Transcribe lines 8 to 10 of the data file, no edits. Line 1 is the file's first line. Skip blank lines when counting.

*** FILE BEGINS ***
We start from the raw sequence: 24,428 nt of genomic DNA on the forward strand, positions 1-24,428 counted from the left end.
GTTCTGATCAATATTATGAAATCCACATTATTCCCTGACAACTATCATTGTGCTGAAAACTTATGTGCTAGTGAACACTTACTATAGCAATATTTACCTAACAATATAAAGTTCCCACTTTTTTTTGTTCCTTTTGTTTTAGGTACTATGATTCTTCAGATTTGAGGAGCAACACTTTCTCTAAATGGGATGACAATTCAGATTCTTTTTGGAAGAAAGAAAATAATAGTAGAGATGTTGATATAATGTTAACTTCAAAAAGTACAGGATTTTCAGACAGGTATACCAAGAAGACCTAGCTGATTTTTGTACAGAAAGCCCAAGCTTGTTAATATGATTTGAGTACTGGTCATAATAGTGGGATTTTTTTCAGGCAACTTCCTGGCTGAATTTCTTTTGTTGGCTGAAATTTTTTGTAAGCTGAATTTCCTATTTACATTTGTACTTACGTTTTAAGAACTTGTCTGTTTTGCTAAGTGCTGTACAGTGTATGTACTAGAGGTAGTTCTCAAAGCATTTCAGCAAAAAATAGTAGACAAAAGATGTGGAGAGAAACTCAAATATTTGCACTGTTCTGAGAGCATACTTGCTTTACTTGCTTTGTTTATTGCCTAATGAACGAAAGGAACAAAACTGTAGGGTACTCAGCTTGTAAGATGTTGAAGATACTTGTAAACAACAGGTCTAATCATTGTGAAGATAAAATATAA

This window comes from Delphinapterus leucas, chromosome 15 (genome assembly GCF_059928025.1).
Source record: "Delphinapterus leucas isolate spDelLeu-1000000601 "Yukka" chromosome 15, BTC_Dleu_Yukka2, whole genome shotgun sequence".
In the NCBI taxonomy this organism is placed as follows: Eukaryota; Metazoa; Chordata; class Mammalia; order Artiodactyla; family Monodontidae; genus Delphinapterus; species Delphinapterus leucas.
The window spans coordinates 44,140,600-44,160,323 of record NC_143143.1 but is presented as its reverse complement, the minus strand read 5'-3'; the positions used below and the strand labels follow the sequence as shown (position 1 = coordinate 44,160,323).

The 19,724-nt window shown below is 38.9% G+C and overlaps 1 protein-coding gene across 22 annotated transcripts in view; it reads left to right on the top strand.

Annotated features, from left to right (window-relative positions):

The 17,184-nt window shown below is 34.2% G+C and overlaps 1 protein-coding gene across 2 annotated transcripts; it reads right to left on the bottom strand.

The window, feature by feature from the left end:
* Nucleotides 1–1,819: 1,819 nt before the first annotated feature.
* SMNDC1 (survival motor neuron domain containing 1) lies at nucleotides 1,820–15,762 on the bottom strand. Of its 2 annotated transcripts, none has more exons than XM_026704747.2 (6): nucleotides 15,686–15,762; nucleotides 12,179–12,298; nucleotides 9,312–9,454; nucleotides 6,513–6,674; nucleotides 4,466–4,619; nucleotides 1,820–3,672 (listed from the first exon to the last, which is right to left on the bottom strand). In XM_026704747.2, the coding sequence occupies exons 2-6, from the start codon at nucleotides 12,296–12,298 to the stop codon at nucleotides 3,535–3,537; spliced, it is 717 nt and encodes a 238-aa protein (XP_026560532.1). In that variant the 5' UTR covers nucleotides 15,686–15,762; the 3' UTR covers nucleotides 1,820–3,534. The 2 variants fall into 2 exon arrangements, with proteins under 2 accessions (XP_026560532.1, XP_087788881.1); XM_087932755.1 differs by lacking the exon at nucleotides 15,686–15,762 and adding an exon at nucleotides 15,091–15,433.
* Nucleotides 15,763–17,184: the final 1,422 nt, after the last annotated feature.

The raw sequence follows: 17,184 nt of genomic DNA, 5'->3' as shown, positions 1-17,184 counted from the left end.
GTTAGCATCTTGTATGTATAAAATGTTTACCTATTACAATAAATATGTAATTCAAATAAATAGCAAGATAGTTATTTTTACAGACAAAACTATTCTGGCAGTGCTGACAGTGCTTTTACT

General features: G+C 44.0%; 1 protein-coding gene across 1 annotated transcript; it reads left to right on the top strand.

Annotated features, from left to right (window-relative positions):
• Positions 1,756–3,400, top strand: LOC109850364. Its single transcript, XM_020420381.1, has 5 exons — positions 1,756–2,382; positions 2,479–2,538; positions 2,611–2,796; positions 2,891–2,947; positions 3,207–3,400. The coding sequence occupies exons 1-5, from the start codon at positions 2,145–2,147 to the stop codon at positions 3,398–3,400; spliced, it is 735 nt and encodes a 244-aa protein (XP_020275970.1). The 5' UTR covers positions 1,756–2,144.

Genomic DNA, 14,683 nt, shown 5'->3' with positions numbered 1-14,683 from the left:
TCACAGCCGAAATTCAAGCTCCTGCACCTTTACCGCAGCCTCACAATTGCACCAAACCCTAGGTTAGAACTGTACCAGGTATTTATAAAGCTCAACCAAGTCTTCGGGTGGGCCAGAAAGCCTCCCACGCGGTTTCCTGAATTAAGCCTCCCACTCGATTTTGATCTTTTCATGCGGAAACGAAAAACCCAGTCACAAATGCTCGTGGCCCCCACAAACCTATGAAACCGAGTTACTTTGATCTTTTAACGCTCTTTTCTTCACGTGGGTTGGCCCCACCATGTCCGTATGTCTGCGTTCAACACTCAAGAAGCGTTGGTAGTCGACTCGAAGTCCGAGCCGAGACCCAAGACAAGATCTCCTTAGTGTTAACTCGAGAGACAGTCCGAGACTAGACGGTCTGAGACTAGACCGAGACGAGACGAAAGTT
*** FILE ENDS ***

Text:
Annotated features, from left to right (window-relative positions):

The 17,184-nt window shown below is 34.2% G+C and overlaps 1 protein-coding gene across 2 annotated transcripts; it reads right to left on the bottom strand.

The window, feature by feature from the left end: